It was Christmas Eve.
Nurse Cynthia Hickman was working a shift in a cardiac acute care unit care of a hospital. Her patient that night was a 17-year-old with cardiomyopathy who had just given birth, which had significantly worsened her condition. Suddenly, the patient crashed. Despite the immediate efforts of Hickman and the rest of the care team, the young woman died. A teenager. A brand new mom. On Christmas Eve.
The hospital chaplain was called in to comfort the patient’s family, as well as the care team. However, when the chaplain arrived and learned about what happened, the magnitude of the moment set in and she broke down sobbing. Able to manage her stress, Hickman stepped in to comfort the chaplain.
Reflecting on that traumatic night, Hickman doesn’t feel she acted as some sort of hero, or was necessarily stronger than anyone else present. No, she was simply prepared.
“I was able to do what I had to do because I had been vigilant in preparing for the stresses of being a nurse,” recalls Hickman PhD, RN, MSN, who now serves as a faculty member with Capella University’s nursing program. “I have always had an attitude of inclusion, meaning I work hard at having a robust support network that can help me, and each other, through the hardest times of being a nurse. That takes proactive thought and action. It didn’t just happen.”
Clearly, the holidays can be a stressful time. For nurses like Hickman and so many others, the pressures of the job can make it particularly hard. With the holidays upon us, Hickman shares the following tips to help nurses manage stress at the holidays.
Ask for Help
It seems obvious, yet it’s often the last thing nurses who are feeling stressed do – ask for help. Hickman adds that even when a nurse does reach out for help, too often they haven’t built the support system to answer that call.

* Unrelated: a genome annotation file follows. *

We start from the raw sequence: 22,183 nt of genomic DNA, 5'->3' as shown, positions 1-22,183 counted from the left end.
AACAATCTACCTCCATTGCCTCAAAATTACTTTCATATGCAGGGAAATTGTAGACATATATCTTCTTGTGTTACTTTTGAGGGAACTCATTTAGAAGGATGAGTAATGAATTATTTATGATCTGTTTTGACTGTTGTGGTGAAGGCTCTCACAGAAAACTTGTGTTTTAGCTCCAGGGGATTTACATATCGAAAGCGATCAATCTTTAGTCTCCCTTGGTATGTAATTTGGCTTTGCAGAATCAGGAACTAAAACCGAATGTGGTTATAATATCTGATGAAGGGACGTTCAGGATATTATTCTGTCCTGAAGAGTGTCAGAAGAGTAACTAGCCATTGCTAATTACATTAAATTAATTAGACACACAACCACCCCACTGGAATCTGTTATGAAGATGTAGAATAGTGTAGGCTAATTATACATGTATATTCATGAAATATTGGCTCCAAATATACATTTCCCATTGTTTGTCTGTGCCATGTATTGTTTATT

“No nurse is an island, and none of us can handle the stresses of this job alone,” Hickman explains. “But before you ask for help, you have to identify your team. By that I don’t mean just the nurses you work with; I also mean friends, neighbors, people from church, etc. You need to have the infrastructure, your team, in place to deal with stressful situations when they arise.”
Stop Trying to Be the Superhero
Nurses are notorious for this – trying to be the superhero who takes care of everyone, all the time, without ever needing help themselves. Humbug, Hickman says. Especially at the holidays, nurses need to know their limitations and either ask for help, or simply say “no.”
“If you are a nurse who wants to reduce stress at the holidays, tell yourself you can’t do it all,” Hickman says. “Once you do that and accept your limitations, you are more likely to ask for help. When you admit you are vulnerable, the walls start to come down. Saying ‘no’ at the holidays can be your best friend and help everyone to be jollier.”
Let Go What You Can’t Control
A close cousin of trying to do it all is needing to be in control. That desire can be just as toxic for nurses during the holidays.
“You have to let go of those things you can’t control,”
Hickman says. “You can control your own actions, for good or bad, but it’s much
harder to control what those around you do and say. You have to let go. It
gives you permission to move on without that angst.”
Take Care of Yourself
Now this is a hard one. With cookies and eggnog and holiday parties galore, taking care of yourself can take a backseat at the holidays, to say the least. However, it can be done. It’s all about being intentional, Hickman says.
“Be intentional about avoiding those things that can get you in trouble, such as eating or drinking too much,” Hickman says. “Also be intentional about engaging in those activities that promote physical and mental health, such as regular exercise or meditation. If you are not intentional and put yourselves in situations of temptation, well, you’re likely to cave.”
She also recommends nurses make time for relaxation at the holidays to truly detach. By that she means don’t do anything. Don’t scroll through Facebook on your phone. Don’t watch TV. Don’t think about work and your list of to-dos. Don’t do anything.
“Even if it’s just 15 minutes, let your brain and body relax,” Hickman advises. “That is core to destressing, as so much stress lives in our minds moving a million miles an hour. Relax with a cup of tea or a warm bath. Spoil yourself, if even for a few minutes, by doing nothing. It’s not selfish. It’s necessary, especially at the holidays.”
Hickman is the author of “From the Lens of Daughter, Nurse, and Caregiver: A Daughter’s Journey of Duty and Honor.”
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